*Information from Michigan Humanities Council

– Support your local bookstores, libraries, and universities. It matters.

-Post by Megan Shaffer

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Detroit’s Kevin Boyle Reviews New Darrow Biographies in New York Times

Cover ImageIt’s not surprising to find author and Detroit native Kevin Boyle handling reviews of the new Clarence Darrow biographies in this week’s New York Times Book Review. As a history professor and author of the nonfiction work Arc of Justice:  A Saga of Race, Civil Rights, and Murder in the Jazz Age, Boyle has crossed literary paths with defender Clarence Darrow many times before, and has become a go-to for input surrounding American history’s best-known trial lawyer.

In his New York Times review Clarence Darrow, Equal Opportunity Defender, Boyle lists a slew of Darrow’s notorious clients including famed union militants, anarchists, corrupt politicians, “homicidal socialites” and other high-profile defendants. To Boyle’s credit, however, he only hints at the mention of Darrow’s case involving African-American physician Ossian Sweet who “dared to move into a white neighborhood in 1920’s Detroit.”

The quick mention of Ossian Sweet is a testament to Boyle’s own humility. Sweet sits at the center of Boyle’s compelling book Arc of Justice, which has been selected by the Michigan Humanities Council as this year’s featured title for the 2011-2012 Great Michigan Read.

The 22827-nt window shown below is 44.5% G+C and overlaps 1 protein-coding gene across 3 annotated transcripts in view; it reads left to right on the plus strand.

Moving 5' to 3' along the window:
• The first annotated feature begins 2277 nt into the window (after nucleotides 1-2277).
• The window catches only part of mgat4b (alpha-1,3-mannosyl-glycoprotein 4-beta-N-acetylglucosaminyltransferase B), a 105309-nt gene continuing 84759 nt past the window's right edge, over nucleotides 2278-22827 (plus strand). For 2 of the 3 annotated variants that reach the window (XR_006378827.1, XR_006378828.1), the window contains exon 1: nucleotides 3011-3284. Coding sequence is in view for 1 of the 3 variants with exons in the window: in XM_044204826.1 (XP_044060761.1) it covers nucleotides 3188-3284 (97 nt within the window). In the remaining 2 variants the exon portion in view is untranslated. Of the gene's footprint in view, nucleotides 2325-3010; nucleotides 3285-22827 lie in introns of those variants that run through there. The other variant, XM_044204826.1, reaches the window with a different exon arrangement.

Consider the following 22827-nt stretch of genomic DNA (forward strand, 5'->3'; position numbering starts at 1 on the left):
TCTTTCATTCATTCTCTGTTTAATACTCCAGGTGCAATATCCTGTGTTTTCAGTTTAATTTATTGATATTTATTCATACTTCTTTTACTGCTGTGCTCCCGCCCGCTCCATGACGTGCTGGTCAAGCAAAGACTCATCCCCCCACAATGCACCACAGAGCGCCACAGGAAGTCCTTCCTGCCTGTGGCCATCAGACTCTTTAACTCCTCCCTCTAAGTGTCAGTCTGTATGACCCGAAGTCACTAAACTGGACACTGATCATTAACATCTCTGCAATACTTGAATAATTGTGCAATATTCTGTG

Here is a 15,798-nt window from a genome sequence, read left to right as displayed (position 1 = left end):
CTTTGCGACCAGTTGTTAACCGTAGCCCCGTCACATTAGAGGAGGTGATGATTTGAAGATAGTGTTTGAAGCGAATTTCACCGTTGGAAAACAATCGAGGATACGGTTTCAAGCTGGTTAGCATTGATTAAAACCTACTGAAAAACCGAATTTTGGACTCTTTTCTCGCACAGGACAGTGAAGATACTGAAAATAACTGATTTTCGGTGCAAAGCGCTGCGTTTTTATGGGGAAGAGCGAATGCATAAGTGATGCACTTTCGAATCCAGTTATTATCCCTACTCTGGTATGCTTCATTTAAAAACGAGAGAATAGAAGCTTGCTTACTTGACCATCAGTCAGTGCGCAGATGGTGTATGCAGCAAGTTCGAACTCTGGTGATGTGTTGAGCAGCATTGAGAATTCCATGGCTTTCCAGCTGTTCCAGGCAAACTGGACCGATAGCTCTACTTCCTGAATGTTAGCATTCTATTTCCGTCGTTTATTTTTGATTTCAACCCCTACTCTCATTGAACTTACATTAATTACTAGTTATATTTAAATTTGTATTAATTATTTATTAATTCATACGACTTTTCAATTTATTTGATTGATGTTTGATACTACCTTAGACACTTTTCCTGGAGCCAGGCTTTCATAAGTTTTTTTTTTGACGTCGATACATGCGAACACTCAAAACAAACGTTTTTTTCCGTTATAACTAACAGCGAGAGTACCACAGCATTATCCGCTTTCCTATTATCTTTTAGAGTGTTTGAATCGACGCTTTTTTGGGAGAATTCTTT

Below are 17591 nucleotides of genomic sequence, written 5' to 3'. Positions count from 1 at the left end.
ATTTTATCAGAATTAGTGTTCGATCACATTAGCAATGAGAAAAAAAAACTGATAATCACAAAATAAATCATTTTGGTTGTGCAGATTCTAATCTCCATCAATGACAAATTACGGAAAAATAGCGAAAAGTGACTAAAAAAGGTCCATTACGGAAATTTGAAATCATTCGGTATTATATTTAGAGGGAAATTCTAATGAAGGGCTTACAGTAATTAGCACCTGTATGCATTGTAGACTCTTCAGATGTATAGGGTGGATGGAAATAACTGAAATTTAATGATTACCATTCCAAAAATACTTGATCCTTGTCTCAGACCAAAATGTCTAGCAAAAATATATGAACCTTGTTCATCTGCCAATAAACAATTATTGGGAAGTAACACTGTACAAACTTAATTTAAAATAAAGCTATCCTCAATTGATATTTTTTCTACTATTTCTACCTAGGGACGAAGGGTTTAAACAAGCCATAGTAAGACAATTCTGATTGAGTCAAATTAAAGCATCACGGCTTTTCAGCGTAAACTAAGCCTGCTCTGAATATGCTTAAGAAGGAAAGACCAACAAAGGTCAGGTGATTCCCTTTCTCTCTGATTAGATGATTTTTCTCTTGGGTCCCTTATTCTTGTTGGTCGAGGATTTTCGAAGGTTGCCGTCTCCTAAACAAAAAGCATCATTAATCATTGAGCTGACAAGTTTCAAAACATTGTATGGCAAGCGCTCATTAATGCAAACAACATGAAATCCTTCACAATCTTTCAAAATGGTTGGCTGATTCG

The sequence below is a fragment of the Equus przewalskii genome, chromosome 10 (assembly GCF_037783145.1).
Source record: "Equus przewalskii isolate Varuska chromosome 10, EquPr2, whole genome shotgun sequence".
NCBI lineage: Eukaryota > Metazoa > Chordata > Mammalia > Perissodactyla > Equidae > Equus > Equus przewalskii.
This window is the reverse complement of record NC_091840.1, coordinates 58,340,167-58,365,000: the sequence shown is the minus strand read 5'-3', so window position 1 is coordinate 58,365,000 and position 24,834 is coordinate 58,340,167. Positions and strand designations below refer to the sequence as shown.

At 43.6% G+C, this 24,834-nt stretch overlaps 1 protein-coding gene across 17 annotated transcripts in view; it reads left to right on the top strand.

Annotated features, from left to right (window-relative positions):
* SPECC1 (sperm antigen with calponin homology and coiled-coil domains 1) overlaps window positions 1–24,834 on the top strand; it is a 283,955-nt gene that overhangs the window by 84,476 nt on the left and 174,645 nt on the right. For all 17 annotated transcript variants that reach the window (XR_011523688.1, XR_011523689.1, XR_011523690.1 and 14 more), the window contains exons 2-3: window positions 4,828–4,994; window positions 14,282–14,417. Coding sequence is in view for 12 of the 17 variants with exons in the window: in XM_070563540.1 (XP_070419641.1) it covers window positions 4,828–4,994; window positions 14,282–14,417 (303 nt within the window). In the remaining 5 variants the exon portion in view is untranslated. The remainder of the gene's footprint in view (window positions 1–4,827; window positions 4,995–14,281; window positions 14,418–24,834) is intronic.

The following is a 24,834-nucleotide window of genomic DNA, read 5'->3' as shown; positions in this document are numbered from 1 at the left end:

Published in 2004, Boyle’s Arc of Justice was released to high praise. Called “electrifying” and “powerful” by critics, Arc of Justice snagged several coveted literary prizes such as the 2004 National Book Award for Nonfiction and the Chicago Tribune Heartland Prize, and was nominated as a finalist for both the Pulitzer Prize and the National Book Critics Circle Award.

Arc of Justice tells the story of Ossian Sweet and the chain of events that occurred after the African-American physician purchased a home for his family in a completely white Detroit neighborhood in 1925. After Sweet has an altercation with his new, enraged neighbors, Clarence Darrow steps in to act as his defender in what would become the famous Sweet Trials. Ultimately, Sweet’s life and the course of Detroit’s racial history  are forever altered.

“Four decades of courtroom battles,” writes Boyle, “- one trial of the century after another. The best of them turned into great dramas of systemic injustice and human frailty, with Darrow always at the center, basking in the spotlight.”

Knowledge is power, and it often rounds out the reading experience when you can bring a bit more with you to a title. If you’re planning on reading Boyle’s Arc of Justice, you might want to check out his take on authors Andrew E. Kersten and John A. Farrell’s new Darrow biographies. For a much briefer but thorough article on Clarence Darrow, try The New Yorker piece Objection, which quotes from Kersten’s new work.

*Support your local bookstores, libraries, and universities. It matters.

-Post by Megan Shaffer